Biomechanical Effects of Ball Position on Address Position Variables of Elite Golfers.

Author:Kim, Sung Eun
Position:Research article - Report


In golf, the address position is a term broadly used to describe the position the body adopts to hit the ball (Zhang and Shan, 2014). The kinematics and kinetics of the address positions of elite golfers have been highlighted as important areas to study for improving swing skills (Okuda et al., 2010; Wrobel et al., 2012; Zheng et al., 2008a).

Ball position is among the various constituent elements of the address position that have been investigated in previous studies. They found that the ball position can lead to changes in the distance, direction, and trajectory of ball flight (Chen et al., 2007; Bradshaw et al., 2009; Zhang and Shan, 2014). Chen et al. (2007) found that the optimum ball position along the mediolateral direction increases club-head velocity at impact. Zhang and Shan (2014) found that variability in the ball position along the mediolateral direction directly influences the execution of a consistent golf swing, and that a variation of [+ or -] 0.6 cm in the ball position could translate into a variation of [+ or -] 3[degrees] in the vertical ball launch angle. Thus, minor changes in the ball position can lead to changes in the distance, direction, and trajectory of the ball flight.

However, these previous studies on ball position provide a limited biomechanical explanation regarding the relationship between ball position and ball flight. One possible interpretation is that the angle of the body joints in the address position changes to adapt to the different ball position; therefore, the change in the address position can influence the golf swing, which will ultimately affect the ball flight (Smith et al., 2012). However, it is unclear whether the address position is affected by a change in the ball position.

Many swing coaches also emphasize the importance of finding the optimal address position in their instructions for maximum performance, and focus on the ball position for a well-balanced address position (Cochran and Stobbs, 1968; Dusek, 2006; Hogan, 1957; Leadbetter, 1990; 1993; Murphy, 2011; Nicklaus, 2005; Peper and Frank, 1997; Watson, 2011; Wiren, 1990; Woods, 2001). If so, an in-depth evaluation of the address position in association with the ball position could provide valuable data for swing coaches.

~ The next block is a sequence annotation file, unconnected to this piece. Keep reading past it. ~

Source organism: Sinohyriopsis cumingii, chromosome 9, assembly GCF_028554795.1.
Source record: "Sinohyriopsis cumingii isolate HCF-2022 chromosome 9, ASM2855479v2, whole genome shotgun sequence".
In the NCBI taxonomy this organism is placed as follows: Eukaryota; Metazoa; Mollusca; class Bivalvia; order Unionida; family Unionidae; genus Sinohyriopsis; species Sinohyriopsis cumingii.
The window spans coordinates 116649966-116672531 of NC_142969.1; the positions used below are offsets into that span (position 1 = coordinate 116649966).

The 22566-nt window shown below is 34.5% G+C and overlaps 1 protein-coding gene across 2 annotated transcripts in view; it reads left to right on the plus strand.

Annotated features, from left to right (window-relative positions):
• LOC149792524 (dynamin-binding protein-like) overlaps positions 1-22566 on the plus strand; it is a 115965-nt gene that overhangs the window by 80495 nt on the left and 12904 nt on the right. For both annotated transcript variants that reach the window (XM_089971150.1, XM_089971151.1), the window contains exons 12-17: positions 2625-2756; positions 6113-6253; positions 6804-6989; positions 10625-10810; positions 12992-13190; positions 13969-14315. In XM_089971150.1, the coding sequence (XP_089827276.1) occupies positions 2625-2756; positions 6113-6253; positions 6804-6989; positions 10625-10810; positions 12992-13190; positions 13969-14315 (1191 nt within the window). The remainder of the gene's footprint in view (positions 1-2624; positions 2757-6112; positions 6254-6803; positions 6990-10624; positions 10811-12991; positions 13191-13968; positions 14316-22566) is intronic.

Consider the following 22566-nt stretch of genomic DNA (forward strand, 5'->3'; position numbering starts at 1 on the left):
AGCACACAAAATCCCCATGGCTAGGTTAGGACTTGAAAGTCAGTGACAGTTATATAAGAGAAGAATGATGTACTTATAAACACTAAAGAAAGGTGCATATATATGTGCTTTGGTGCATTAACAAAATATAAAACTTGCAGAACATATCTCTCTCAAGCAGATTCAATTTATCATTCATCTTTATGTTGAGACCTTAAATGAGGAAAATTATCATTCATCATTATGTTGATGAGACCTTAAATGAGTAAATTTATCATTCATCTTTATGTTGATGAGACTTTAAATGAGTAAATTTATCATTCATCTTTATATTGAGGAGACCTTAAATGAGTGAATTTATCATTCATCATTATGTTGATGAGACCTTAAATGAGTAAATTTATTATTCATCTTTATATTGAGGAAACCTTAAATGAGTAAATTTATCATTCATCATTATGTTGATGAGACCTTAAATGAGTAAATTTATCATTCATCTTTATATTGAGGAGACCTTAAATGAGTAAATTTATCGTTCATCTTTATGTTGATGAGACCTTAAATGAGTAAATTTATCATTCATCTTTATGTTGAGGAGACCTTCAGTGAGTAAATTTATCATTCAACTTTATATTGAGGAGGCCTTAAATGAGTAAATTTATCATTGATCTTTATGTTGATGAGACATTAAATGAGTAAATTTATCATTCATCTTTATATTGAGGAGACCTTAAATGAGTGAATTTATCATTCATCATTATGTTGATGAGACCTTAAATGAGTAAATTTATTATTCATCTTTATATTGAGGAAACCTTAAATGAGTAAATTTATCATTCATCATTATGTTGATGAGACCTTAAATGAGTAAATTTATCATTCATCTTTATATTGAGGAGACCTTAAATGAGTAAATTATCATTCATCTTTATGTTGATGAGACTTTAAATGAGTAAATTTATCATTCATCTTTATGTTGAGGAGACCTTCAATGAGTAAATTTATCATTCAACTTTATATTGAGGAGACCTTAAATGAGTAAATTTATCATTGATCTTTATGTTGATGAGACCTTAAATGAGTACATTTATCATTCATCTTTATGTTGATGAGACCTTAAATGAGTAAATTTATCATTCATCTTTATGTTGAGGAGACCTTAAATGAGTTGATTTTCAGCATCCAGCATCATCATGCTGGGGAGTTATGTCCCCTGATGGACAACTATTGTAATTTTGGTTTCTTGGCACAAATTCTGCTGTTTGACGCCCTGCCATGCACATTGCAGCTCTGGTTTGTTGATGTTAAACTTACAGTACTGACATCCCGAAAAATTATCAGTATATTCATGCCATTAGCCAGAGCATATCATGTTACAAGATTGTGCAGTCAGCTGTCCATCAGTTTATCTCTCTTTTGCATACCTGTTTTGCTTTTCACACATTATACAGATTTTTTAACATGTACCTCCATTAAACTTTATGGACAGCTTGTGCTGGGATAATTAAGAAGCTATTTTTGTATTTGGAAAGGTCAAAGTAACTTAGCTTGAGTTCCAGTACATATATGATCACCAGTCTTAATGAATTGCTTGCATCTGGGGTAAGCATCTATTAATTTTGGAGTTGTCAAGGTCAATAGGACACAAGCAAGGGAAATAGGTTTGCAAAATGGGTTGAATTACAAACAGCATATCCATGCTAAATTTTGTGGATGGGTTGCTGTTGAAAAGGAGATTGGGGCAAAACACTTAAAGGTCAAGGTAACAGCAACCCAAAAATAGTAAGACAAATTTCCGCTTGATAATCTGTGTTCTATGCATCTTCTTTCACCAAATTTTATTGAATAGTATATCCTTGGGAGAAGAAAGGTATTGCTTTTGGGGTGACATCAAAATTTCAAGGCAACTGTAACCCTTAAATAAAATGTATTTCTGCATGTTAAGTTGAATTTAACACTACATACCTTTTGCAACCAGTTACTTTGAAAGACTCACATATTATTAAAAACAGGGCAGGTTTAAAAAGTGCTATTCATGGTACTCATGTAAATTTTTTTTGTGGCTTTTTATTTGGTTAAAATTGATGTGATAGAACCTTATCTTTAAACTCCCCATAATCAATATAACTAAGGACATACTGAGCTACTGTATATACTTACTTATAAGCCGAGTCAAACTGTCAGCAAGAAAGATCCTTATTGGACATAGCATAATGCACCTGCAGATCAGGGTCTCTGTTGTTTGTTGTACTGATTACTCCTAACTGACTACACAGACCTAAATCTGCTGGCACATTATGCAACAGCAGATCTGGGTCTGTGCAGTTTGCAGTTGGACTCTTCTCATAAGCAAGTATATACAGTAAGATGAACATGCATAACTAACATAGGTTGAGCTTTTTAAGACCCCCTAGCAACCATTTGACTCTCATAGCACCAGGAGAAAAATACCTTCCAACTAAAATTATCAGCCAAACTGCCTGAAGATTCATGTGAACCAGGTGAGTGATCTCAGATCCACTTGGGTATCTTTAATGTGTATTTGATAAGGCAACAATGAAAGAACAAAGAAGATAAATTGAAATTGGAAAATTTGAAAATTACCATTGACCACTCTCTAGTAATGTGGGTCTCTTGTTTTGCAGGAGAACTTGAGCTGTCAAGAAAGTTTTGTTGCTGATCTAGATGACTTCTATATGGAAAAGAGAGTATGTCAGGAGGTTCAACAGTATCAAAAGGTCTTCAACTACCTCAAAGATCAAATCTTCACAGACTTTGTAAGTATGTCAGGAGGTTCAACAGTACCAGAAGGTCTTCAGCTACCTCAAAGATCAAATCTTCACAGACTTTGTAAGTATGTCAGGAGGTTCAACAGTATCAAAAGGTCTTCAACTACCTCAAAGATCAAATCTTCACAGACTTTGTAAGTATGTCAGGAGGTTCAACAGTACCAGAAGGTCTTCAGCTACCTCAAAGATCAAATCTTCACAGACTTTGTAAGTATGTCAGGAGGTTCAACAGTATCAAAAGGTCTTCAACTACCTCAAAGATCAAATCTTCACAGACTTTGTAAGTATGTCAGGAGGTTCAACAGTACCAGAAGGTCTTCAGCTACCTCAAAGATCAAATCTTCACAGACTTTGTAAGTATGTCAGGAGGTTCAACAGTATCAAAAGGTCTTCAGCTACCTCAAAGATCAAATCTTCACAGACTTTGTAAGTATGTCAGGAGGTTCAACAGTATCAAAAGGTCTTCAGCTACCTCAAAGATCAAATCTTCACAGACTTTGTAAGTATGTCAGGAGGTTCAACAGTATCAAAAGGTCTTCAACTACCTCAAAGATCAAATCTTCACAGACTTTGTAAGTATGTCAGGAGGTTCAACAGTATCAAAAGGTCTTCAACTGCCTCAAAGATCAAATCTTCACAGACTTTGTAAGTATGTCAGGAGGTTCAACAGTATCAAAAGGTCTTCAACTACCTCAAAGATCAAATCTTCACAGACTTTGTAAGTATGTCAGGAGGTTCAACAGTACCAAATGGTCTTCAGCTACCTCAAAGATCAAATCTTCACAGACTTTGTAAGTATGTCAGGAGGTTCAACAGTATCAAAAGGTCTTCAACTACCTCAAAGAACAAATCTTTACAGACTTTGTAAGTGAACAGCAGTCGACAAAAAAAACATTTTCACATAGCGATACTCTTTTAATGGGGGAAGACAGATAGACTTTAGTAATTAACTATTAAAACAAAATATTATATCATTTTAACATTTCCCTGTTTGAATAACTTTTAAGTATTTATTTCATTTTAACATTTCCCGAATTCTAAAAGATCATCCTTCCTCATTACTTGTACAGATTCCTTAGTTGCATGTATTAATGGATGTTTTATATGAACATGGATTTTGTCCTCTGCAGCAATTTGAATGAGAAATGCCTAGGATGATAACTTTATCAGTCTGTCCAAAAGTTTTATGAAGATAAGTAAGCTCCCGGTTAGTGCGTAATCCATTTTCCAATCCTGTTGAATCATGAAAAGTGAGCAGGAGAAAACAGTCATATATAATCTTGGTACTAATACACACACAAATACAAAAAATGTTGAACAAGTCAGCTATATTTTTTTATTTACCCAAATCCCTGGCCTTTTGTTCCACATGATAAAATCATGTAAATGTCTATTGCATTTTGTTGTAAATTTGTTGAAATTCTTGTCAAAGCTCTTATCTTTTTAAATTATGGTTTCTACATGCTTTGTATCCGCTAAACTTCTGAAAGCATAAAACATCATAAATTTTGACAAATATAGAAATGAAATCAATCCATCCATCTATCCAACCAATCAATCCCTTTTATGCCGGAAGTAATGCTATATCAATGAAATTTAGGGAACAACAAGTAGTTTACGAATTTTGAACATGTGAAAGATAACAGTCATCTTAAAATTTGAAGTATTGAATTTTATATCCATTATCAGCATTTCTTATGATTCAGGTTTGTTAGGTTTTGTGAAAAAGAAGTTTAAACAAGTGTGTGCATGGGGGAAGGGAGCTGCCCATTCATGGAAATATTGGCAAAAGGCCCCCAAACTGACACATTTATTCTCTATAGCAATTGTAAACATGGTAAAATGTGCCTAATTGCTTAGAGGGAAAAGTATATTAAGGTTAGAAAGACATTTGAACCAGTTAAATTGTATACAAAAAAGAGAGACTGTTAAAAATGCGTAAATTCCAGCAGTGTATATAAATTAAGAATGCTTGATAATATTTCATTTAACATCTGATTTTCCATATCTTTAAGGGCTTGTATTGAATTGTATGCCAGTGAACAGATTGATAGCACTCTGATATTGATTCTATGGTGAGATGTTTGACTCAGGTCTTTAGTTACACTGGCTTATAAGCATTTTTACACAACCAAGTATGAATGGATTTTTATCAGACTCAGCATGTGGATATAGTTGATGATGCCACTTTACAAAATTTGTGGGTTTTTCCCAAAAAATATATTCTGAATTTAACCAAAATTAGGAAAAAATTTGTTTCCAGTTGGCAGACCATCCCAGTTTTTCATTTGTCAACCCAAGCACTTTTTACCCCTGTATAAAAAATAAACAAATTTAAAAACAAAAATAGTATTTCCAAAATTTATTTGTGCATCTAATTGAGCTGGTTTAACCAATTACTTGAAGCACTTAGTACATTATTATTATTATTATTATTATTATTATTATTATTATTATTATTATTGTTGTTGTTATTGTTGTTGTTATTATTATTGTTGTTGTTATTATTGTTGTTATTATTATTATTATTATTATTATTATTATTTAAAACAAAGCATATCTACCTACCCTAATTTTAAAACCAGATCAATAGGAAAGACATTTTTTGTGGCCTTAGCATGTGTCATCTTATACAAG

There are relatively little published data on the address position. Most studies have included the address position as part of the golf swing, and therefore, few address position variables have been examined. Zheng et al. (2008b) quantified trunk orientation at the address position using a three-dimensional (3D) motion analysis system. They found that female professional golfers have 3[degrees] less trunk flexion than male professional golfers. Although previous studies have focused on the kinematics of trunk flexion, future work should explore the joint kinematics of the lower body, kinematics of the upper extremities, orientation of the golf club, vertical ground reaction force (VGRF), and center of pressure (COP), to have an in-depth understanding of the address position.

This study aimed to examine address position variables with respect to changes in the ball position along the mediolateral (M-L) and anteroposterior (A-P) directions. We hypothesized that there is a significant difference in address position variables in response to a change in the ball position along the M-L and A-P directions. Such variables include the kinematics of trunk flexion, joint kinematics of the lower body, kinematics of the upper extremities, orientation of the golf club, VGRF, and COP.